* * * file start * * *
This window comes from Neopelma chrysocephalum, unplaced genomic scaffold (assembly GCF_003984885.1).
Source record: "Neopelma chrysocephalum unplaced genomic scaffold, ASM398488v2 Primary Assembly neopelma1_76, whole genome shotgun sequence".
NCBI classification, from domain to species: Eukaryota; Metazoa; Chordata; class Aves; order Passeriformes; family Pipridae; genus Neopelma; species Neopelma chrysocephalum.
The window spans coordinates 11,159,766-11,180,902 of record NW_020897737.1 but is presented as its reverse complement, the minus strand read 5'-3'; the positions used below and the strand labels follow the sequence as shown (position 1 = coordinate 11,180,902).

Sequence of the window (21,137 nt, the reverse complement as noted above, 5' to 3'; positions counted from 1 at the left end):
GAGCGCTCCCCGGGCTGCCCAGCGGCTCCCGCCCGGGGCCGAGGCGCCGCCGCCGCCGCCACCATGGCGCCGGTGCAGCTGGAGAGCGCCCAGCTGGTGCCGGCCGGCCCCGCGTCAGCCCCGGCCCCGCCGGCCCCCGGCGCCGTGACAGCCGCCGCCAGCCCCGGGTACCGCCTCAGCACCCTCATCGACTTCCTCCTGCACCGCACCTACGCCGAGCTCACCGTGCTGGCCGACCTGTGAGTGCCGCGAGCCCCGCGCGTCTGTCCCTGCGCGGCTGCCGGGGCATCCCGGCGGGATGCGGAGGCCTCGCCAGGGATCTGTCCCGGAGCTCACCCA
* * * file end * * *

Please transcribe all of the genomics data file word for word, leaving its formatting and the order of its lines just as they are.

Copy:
This window comes from Neopelma chrysocephalum, unplaced genomic scaffold (assembly GCF_003984885.1).
Source record: "Neopelma chrysocephalum unplaced genomic scaffold, ASM398488v2 Primary Assembly neopelma1_76, whole genome shotgun sequence".
NCBI classification, from domain to species: Eukaryota; Metazoa; Chordata; class Aves; order Passeriformes; family Pipridae; genus Neopelma; species Neopelma chrysocephalum.
The window spans coordinates 11,159,766-11,180,902 of record NW_020897737.1 but is presented as its reverse complement, the minus strand read 5'-3'; the positions used below and the strand labels follow the sequence as shown (position 1 = coordinate 11,180,902).

Sequence of the window (21,137 nt, the reverse complement as noted above, 5' to 3'; positions counted from 1 at the left end):
GAGCGCTCCCCGGGCTGCCCAGCGGCTCCCGCCCGGGGCCGAGGCGCCGCCGCCGCCGCCACCATGGCGCCGGTGCAGCTGGAGAGCGCCCAGCTGGTGCCGGCCGGCCCCGCGTCAGCCCCGGCCCCGCCGGCCCCCGGCGCCGTGACAGCCGCCGCCAGCCCCGGGTACCGCCTCAGCACCCTCATCGACTTCCTCCTGCACCGCACCTACGCCGAGCTCACCGTGCTGGCCGACCTGTGAGTGCCGCGAGCCCCGCGCGTCTGTCCCTGCGCGGCTGCCGGGGCATCCCGGCGGGATGCGGAGGCCTCGCCAGGGATCTGTCCCGGAGCTCACCCA